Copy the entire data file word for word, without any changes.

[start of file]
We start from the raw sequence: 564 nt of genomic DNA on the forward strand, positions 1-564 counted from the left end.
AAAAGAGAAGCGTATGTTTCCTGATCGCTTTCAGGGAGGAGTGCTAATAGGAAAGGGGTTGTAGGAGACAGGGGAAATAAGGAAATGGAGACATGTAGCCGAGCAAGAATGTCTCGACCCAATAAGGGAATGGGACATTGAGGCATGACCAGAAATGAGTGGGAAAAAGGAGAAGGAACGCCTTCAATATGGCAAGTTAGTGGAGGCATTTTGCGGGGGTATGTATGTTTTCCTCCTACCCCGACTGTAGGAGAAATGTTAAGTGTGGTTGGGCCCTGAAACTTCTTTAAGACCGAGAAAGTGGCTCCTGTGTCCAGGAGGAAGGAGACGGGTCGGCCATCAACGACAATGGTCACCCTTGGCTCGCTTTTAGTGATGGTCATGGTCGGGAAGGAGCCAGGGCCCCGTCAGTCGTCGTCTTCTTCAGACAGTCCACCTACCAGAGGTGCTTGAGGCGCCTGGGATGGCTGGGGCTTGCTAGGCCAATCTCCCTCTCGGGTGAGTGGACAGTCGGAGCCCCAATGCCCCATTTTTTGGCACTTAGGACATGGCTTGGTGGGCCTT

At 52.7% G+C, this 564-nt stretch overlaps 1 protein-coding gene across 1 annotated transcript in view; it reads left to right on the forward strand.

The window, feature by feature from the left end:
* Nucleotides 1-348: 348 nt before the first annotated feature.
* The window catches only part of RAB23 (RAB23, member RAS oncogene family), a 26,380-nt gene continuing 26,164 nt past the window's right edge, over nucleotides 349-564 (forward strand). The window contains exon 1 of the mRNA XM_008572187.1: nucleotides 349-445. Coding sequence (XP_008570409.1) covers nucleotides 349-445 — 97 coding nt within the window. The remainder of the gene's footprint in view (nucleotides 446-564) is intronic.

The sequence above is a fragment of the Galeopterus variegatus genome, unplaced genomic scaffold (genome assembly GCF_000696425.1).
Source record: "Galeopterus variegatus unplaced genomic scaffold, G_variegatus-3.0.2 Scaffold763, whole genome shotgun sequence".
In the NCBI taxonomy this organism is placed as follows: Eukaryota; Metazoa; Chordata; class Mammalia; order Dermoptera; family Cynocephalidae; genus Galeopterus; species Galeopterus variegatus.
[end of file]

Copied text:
We start from the raw sequence: 564 nt of genomic DNA on the forward strand, positions 1-564 counted from the left end.
AAAAGAGAAGCGTATGTTTCCTGATCGCTTTCAGGGAGGAGTGCTAATAGGAAAGGGGTTGTAGGAGACAGGGGAAATAAGGAAATGGAGACATGTAGCCGAGCAAGAATGTCTCGACCCAATAAGGGAATGGGACATTGAGGCATGACCAGAAATGAGTGGGAAAAAGGAGAAGGAACGCCTTCAATATGGCAAGTTAGTGGAGGCATTTTGCGGGGGTATGTATGTTTTCCTCCTACCCCGACTGTAGGAGAAATGTTAAGTGTGGTTGGGCCCTGAAACTTCTTTAAGACCGAGAAAGTGGCTCCTGTGTCCAGGAGGAAGGAGACGGGTCGGCCATCAACGACAATGGTCACCCTTGGCTCGCTTTTAGTGATGGTCATGGTCGGGAAGGAGCCAGGGCCCCGTCAGTCGTCGTCTTCTTCAGACAGTCCACCTACCAGAGGTGCTTGAGGCGCCTGGGATGGCTGGGGCTTGCTAGGCCAATCTCCCTCTCGGGTGAGTGGACAGTCGGAGCCCCAATGCCCCATTTTTTGGCACTTAGGACATGGCTTGGTGGGCCTT

At 52.7% G+C, this 564-nt stretch overlaps 1 protein-coding gene across 1 annotated transcript in view; it reads left to right on the forward strand.

The window, feature by feature from the left end:
* Nucleotides 1-348: 348 nt before the first annotated feature.
* The window catches only part of RAB23 (RAB23, member RAS oncogene family), a 26,380-nt gene continuing 26,164 nt past the window's right edge, over nucleotides 349-564 (forward strand). The window contains exon 1 of the mRNA XM_008572187.1: nucleotides 349-445. Coding sequence (XP_008570409.1) covers nucleotides 349-445 — 97 coding nt within the window. The remainder of the gene's footprint in view (nucleotides 446-564) is intronic.

The sequence above is a fragment of the Galeopterus variegatus genome, unplaced genomic scaffold (genome assembly GCF_000696425.1).
Source record: "Galeopterus variegatus unplaced genomic scaffold, G_variegatus-3.0.2 Scaffold763, whole genome shotgun sequence".
In the NCBI taxonomy this organism is placed as follows: Eukaryota; Metazoa; Chordata; class Mammalia; order Dermoptera; family Cynocephalidae; genus Galeopterus; species Galeopterus variegatus.